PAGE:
At last night’s match, Newcastle United fans, in protest against the club’s billionaire owner, Mike Ashley, unfurled a giant banner emblazened with the slogan #SportsDirectShame. The recent revelations about the alleged working practices at high street retailer Sports Direct have shone a light on how big business is exploiting workers in Tory Britain.
At last night’s match against Manchester United, Newcastle fans, as part of their latest protest against the club’s billionaire owner, Mike Ashley unfurled a giant banner emblazened with the slogan #SportsDirectShame. This follows the news that Ashley’s business, Sports Direct, has been employing thousands of workers on below minimum wage rates.
The recent newspaper revelations about the alleged working practices at high street retailer Sports Direct have shone a light on just how big business is seeking to get every last penny they can from the workers in Tory Britain.
Journalists operating undercover at a Sports Direct warehouse revealed cases of staff being docked pay if even a minute late for work; unpaid and forced overtime; being subject to lengthy searches before being allowed to go home; being shamed by management over the loudspeaker system if they felt staff were not working hard enough, and so on. Many staff said they were too frightened to take time off for being sick, such was the pressure on them. No wonder, with such constant surveillance, the workforce called the warehouse “the gulag”. Many Sports Direct workers are paid just the minimum wage and are employed via agencies.
The reports of these oppressive conditions, like something out of a grim novel by Dickens, have even led the Institute of Directors no less to call Sports Direct a “scar on British business”. A government minister was forced under pressure to come to the House of Commons to answer emergency questions from members over this, such was the anger being generated by the scandal. The Tories clearly do not like to see the rottenness of their system exposed for all to see.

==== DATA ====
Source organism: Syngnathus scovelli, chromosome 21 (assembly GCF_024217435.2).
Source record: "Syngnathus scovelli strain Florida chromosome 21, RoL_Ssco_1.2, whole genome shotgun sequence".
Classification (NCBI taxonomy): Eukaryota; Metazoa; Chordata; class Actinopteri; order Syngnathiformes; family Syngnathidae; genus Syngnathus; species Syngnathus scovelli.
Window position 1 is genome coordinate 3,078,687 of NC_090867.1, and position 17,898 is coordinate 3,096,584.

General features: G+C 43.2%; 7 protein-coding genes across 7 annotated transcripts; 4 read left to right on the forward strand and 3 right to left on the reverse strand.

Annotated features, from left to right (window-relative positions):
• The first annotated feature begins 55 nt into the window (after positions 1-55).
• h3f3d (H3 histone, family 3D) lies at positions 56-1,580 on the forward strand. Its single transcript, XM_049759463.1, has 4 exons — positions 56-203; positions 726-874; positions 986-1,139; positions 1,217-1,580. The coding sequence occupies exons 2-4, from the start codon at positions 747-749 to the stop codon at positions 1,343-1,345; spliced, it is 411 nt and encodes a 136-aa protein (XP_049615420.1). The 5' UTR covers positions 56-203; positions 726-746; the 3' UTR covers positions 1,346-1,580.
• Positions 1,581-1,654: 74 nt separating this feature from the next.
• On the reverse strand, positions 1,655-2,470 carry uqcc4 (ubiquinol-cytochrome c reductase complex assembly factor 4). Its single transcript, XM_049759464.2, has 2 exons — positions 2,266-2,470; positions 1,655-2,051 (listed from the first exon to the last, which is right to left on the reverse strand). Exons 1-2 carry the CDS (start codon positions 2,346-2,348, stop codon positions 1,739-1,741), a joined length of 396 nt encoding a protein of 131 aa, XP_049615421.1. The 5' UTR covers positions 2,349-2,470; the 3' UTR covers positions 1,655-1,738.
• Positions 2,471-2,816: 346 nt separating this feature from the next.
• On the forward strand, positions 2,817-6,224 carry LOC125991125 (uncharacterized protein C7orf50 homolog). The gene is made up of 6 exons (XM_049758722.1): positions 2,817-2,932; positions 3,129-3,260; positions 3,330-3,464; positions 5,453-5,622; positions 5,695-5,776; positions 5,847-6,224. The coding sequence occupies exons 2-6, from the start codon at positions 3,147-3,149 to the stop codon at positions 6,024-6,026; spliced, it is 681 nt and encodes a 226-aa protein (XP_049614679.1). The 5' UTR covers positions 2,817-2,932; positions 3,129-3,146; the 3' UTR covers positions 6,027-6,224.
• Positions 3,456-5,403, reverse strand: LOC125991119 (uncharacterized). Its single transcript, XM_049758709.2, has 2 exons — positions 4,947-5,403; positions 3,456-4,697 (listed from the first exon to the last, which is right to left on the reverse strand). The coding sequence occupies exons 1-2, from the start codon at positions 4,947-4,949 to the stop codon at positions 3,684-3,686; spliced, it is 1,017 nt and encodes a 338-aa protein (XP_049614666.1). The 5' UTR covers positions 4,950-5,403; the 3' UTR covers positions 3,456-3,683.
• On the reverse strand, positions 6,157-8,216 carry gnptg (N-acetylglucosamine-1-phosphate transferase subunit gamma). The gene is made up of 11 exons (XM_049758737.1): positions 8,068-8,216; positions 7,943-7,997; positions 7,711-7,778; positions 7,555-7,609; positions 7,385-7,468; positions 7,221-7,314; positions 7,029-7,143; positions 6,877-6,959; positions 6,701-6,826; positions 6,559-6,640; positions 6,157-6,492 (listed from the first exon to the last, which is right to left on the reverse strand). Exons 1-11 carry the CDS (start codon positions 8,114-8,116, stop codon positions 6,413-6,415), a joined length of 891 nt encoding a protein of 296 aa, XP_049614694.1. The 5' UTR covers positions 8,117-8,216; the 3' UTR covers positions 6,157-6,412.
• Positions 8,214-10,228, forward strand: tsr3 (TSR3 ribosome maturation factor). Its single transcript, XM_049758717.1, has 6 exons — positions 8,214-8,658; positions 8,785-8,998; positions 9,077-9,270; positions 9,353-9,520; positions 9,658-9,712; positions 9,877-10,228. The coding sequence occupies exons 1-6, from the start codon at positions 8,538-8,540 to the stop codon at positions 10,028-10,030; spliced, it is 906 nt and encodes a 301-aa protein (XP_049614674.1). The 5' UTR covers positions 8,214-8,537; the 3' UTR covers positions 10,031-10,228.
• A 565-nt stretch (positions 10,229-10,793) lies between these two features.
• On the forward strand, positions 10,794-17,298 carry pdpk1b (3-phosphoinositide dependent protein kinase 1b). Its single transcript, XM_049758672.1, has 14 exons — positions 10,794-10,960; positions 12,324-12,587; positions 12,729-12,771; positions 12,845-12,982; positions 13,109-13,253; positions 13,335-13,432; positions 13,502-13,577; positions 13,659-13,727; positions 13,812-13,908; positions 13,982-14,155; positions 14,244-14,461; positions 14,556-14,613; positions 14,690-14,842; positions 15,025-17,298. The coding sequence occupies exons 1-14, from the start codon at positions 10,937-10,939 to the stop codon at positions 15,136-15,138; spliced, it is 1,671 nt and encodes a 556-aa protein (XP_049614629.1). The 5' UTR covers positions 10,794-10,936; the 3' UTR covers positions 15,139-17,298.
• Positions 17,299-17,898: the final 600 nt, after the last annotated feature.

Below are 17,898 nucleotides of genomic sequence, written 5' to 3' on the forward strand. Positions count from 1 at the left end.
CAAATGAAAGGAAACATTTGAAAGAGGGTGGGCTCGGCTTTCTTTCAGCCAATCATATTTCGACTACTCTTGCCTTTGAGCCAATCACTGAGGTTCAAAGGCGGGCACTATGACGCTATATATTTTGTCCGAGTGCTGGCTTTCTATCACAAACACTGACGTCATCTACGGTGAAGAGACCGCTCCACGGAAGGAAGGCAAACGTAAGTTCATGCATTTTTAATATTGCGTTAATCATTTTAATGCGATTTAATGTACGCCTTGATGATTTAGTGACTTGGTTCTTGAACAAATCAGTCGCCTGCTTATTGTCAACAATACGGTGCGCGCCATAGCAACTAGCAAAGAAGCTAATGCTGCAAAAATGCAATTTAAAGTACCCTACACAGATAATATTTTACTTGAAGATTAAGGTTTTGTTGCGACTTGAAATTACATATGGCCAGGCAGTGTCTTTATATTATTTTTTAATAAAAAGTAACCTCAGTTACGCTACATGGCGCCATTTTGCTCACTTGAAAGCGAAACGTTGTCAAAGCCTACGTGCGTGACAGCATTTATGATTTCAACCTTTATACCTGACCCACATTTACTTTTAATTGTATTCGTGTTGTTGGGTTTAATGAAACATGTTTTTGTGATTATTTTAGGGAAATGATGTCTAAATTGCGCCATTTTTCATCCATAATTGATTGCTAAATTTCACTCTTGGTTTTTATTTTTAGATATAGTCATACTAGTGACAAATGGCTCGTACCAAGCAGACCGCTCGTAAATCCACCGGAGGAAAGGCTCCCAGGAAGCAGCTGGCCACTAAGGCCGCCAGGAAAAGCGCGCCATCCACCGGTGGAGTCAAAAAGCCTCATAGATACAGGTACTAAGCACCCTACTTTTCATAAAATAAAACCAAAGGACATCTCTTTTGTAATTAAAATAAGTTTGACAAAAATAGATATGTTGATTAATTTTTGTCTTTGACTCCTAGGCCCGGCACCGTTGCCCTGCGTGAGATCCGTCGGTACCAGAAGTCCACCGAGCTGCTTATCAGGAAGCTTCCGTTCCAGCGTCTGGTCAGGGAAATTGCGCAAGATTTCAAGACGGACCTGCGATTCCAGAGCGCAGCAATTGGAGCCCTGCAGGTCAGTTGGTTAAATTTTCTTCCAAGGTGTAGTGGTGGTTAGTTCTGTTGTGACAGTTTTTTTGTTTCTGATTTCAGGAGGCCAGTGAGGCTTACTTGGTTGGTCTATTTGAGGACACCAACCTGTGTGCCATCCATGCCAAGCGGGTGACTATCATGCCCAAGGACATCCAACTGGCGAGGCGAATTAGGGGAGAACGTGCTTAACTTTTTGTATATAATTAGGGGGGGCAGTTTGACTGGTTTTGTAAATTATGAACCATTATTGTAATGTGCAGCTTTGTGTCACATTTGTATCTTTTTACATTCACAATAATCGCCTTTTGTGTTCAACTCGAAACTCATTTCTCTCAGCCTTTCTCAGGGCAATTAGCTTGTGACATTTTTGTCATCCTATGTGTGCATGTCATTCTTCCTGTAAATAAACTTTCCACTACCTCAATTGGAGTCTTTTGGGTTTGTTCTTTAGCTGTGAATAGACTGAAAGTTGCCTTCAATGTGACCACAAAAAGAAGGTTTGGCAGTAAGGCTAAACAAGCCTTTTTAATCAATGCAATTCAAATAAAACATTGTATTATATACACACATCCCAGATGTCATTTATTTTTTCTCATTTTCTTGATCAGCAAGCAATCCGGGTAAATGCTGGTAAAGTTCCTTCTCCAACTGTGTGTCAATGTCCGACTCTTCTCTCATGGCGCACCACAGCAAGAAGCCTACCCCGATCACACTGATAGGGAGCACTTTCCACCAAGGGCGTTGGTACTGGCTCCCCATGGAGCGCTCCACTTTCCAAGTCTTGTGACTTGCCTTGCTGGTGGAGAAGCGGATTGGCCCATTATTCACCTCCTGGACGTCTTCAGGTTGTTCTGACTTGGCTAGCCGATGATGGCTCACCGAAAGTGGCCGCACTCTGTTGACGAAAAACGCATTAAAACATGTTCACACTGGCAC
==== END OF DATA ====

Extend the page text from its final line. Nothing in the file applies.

However, this case is not a one-off by any means. Workers reading about the scandal in the tabloids must have felt similar feelings about their own workplaces. Trade unions are uncovering similar cases across the whole of industry and even in the public sector. Work for low pay – or even no pay – is becoming the norm. Zero hour contracts – legal slavery – is increasingly being used by employers; 2,000 of the 5,000 Sports Direct staff are on such contracts. Even the venerable Daily Telegraph newspaper has been exposed as having monitored staff at their desks in case they were spending too much time away from their stations.
The capitalists are desperately trying to extort the absolute maximum they can from the workers they employ, claiming that they should just be thankful for having a job at all. This is how big business is able to generate rising profits, whereas the rest of us are seeing a fall in living standards year on year.
No wonder a Guardian newspaper letter writer felt moved to write saying that Sports Direct was “a metaphor for the modern British economy”. What we see here is the ugly face of an ugly system.
The Tories like to claim that things are getting better. They are not. The Resolution Foundation has warned that “real-time” pay rises in 2016 are likely to fall to zero due to concerns over low productivity. Many workers have seen little or no pay rises for years now.
Far from becoming healthier, UK big business is just as weak and under-invested in as ever. The bosses organisation, the CBI, has also confirmed that firms are now being “cautious” over giving pay rises and will remain so over the coming year. For the ruling class it is a case of profits first, profits second and profits last. The class which actually produces this wealth – the working class – is not to be allowed to benefit at all.
In October 2014, the TUC organised union demonstrations on the issue of pay. Over a hundred thousand people marched to show anger over the issue. Yet in 2016 things are set to get worse, not better. The unions need to ramp up action over this. The continuing programme of austerity cuts will just add to the problem as benefits and services (the social wage) are slashed. Capitalism and austerity are intertwined; in this period of systematic crisis, you cannot have one without the other.
The time has come to fight back, starting with a one-day general strike to focus the fight in every city and town, workplace and university. Labour must commit itself to a clear programme of socialist policies to tackle the pay scandal by nationalising the banks and top monopolies under workers control and management as part of a socialist plan of production.